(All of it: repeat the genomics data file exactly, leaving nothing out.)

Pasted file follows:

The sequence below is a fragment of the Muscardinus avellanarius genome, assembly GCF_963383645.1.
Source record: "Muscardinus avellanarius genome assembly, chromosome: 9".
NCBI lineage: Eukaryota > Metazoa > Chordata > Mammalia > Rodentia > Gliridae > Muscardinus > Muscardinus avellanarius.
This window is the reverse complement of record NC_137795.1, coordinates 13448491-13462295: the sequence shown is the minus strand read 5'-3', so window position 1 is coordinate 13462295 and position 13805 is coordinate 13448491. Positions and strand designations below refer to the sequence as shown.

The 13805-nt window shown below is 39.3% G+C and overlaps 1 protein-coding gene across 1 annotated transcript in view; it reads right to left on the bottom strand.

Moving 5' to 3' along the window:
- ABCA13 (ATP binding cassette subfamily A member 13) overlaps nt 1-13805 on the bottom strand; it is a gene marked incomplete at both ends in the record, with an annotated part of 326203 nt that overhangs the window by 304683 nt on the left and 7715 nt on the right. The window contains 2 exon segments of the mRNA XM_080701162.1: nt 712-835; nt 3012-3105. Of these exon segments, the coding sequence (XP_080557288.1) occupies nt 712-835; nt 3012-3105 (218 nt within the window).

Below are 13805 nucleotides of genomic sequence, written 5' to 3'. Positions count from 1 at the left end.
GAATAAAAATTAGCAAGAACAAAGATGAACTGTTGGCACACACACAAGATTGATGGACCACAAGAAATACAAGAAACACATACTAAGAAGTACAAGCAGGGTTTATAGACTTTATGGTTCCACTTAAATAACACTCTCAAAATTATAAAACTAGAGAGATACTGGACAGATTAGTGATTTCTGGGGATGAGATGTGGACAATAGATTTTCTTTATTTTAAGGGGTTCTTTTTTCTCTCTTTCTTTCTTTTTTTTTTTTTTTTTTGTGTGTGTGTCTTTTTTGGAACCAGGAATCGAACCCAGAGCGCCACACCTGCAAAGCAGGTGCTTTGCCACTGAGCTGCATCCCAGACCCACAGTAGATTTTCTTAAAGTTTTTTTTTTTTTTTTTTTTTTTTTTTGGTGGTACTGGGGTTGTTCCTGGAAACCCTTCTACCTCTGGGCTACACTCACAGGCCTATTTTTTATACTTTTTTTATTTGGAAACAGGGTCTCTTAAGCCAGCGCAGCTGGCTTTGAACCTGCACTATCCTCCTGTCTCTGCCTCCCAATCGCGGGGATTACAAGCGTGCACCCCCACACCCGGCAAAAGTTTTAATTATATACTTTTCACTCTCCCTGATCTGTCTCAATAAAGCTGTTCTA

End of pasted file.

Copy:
The sequence below is a fragment of the Muscardinus avellanarius genome, assembly GCF_963383645.1.
Source record: "Muscardinus avellanarius genome assembly, chromosome: 9".
NCBI lineage: Eukaryota > Metazoa > Chordata > Mammalia > Rodentia > Gliridae > Muscardinus > Muscardinus avellanarius.
This window is the reverse complement of record NC_137795.1, coordinates 13448491-13462295: the sequence shown is the minus strand read 5'-3', so window position 1 is coordinate 13462295 and position 13805 is coordinate 13448491. Positions and strand designations below refer to the sequence as shown.

The 13805-nt window shown below is 39.3% G+C and overlaps 1 protein-coding gene across 1 annotated transcript in view; it reads right to left on the bottom strand.

Moving 5' to 3' along the window:
- ABCA13 (ATP binding cassette subfamily A member 13) overlaps nt 1-13805 on the bottom strand; it is a gene marked incomplete at both ends in the record, with an annotated part of 326203 nt that overhangs the window by 304683 nt on the left and 7715 nt on the right. The window contains 2 exon segments of the mRNA XM_080701162.1: nt 712-835; nt 3012-3105. Of these exon segments, the coding sequence (XP_080557288.1) occupies nt 712-835; nt 3012-3105 (218 nt within the window).

Below are 13805 nucleotides of genomic sequence, written 5' to 3'. Positions count from 1 at the left end.
GAATAAAAATTAGCAAGAACAAAGATGAACTGTTGGCACACACACAAGATTGATGGACCACAAGAAATACAAGAAACACATACTAAGAAGTACAAGCAGGGTTTATAGACTTTATGGTTCCACTTAAATAACACTCTCAAAATTATAAAACTAGAGAGATACTGGACAGATTAGTGATTTCTGGGGATGAGATGTGGACAATAGATTTTCTTTATTTTAAGGGGTTCTTTTTTCTCTCTTTCTTTCTTTTTTTTTTTTTTTTTTGTGTGTGTGTCTTTTTTGGAACCAGGAATCGAACCCAGAGCGCCACACCTGCAAAGCAGGTGCTTTGCCACTGAGCTGCATCCCAGACCCACAGTAGATTTTCTTAAAGTTTTTTTTTTTTTTTTTTTTTTTTTTTGGTGGTACTGGGGTTGTTCCTGGAAACCCTTCTACCTCTGGGCTACACTCACAGGCCTATTTTTTATACTTTTTTTATTTGGAAACAGGGTCTCTTAAGCCAGCGCAGCTGGCTTTGAACCTGCACTATCCTCCTGTCTCTGCCTCCCAATCGCGGGGATTACAAGCGTGCACCCCCACACCCGGCAAAAGTTTTAATTATATACTTTTCACTCTCCCTGATCTGTCTCAATAAAGCTGTTCTA